I toured the Hendersonville residency Dec. 3 and saw first-hand what a teaching health center is about. I came away impressed by the residents, the faculty and the facilities.
Unfortunately, the Hendersonville program -- and other teaching health centers in 24 states -- face uncertain futures because of funding. Barring a reauthorization by Congress, funding for the THCGME program will end in 2015. That means first-year residents took a giant leap of faith when they entered these programs this summer. Still, residents I talked with this week were focused on their training and optimistic that a solution will be found.
The AAFP is doing its part. The Academy and more than 100 other medical and social service organizations sent a letter to congressional leaders last month, urging that funding for teaching health centers and other important primary care programs be extended.
The second issue facing teaching health centers is that the Health Resources and Services Administration (HRSA) recently announced that it plans to reduce payments for each resident during the 2015-16 school year. The AAFP has responded with letters to HRSA and Congress urging that full funding be restored.
During a recent trip to Capitol Hill, Academy leaders discussed both the need to restore funding for the 2015-16 academic year and the need to extend funding for the program beyond 2015 with congressional leaders and staff. At a time when our nation already faces a dire shortage of primary care physicians, we cannot afford to abandon a program that shows great promise for producing more family physicians.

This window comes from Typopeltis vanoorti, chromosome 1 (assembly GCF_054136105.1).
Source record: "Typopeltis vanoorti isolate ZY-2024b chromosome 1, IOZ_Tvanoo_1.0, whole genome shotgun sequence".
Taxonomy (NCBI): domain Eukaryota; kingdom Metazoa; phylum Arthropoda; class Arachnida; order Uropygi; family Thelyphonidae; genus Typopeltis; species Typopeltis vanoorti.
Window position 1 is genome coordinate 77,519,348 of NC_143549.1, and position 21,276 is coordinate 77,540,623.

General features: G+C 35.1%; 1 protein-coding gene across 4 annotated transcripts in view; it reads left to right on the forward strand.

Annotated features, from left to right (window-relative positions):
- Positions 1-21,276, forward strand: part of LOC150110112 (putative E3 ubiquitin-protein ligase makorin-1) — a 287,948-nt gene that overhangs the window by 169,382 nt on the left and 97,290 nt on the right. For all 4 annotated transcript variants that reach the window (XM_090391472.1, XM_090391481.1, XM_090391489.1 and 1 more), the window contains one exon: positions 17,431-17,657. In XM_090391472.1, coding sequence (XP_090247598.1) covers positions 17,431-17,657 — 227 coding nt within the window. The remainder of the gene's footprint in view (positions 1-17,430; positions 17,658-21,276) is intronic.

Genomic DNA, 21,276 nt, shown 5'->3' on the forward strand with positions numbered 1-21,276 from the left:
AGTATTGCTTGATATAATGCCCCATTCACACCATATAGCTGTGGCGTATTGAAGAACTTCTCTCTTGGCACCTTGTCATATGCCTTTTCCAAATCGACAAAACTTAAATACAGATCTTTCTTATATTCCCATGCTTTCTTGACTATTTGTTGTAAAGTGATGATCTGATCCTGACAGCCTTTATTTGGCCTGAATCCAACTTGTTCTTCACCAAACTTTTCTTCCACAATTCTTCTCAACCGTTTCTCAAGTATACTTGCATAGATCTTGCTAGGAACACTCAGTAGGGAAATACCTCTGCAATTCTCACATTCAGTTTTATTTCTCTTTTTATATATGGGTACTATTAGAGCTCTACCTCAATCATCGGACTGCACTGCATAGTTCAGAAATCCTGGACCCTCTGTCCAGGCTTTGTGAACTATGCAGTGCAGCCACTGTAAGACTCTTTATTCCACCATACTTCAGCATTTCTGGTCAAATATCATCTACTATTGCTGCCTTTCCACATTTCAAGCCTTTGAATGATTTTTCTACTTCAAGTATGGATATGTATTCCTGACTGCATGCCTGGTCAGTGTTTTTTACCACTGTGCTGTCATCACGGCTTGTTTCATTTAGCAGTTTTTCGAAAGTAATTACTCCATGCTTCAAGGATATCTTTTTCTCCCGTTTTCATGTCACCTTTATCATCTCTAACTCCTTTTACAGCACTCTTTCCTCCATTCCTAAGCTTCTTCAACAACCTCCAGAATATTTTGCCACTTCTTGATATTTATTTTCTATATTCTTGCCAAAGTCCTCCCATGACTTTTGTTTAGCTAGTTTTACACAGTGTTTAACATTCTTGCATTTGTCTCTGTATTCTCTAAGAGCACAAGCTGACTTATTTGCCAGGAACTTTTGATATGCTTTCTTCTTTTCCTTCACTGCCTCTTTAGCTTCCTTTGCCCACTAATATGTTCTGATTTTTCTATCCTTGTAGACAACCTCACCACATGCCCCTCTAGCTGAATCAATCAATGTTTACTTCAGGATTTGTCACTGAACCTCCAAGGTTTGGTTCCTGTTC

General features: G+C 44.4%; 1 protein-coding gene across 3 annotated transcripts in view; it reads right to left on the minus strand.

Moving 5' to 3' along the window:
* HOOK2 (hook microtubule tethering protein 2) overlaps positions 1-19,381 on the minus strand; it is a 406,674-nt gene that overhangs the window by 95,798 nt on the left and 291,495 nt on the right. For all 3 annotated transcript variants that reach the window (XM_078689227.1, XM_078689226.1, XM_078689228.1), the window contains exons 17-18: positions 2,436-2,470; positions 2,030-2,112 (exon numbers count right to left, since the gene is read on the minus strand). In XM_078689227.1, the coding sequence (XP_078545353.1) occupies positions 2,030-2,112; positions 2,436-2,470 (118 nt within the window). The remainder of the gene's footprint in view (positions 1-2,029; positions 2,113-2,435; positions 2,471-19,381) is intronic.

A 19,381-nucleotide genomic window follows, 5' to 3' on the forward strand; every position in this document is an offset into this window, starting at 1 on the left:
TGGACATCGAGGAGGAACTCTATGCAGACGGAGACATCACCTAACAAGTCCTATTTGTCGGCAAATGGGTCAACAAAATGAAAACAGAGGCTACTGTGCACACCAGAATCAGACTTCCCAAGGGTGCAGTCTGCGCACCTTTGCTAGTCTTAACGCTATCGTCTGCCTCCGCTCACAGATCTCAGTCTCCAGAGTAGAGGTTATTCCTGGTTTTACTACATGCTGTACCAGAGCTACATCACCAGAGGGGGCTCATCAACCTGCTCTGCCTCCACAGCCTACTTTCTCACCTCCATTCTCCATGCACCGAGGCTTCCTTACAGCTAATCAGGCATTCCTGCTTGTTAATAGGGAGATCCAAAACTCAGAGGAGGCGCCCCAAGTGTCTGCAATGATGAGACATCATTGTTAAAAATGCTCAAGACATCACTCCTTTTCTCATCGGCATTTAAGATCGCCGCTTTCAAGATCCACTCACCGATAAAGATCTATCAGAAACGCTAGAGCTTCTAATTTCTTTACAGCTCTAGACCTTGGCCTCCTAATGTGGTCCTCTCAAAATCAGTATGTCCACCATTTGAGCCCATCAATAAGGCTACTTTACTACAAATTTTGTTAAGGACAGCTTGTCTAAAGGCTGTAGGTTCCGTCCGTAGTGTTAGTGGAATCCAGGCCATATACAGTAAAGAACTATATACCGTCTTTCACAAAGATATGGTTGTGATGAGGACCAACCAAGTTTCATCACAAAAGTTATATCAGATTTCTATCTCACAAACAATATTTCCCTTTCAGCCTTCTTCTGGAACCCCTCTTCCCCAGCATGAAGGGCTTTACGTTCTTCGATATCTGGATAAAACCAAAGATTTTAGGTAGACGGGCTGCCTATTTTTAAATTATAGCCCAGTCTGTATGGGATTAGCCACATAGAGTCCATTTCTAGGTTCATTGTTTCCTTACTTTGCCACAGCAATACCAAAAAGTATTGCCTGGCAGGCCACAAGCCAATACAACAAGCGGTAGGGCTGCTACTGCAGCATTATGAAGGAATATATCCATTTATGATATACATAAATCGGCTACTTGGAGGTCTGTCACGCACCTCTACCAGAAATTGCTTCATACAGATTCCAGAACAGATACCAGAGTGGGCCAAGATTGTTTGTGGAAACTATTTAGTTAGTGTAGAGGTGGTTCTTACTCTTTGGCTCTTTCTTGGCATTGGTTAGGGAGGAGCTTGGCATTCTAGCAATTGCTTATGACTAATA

Robert Wergin, M.D., is president of the AAFP.
Long-distance Support: Thoughts on Telemedicine at 2:30 a.m.
"You may want to use propofol," said a deep, gravelly voice that seemed to come out of nowhere.
I was caring for an older woman, and she was doing poorly. It was 2:30 a.m., the witching hour in medicine, and it looked like we might have to put her on a ventilator. I looked up at the two female nurses who were the extent of the medical team. The anonymous suggestion was welcome, but I had no idea where it had come from. It clearly was not either nurse, and I was fairly certain it was not the voice of God or an auditory hallucination.
"She appears to be decompensating," the voice said.
|In rural areas -- like my practice location in Valdez, Alaska -- telemedicine holds potential to help primary care physicians and our patients.|
Now, I may not be at my best at 2:30 a.m., but I was pretty sure that I was awake.
"You've given Lasix," the voice continued. "Good. Tell you what -- I'll put in orders for propofol while you're getting ready."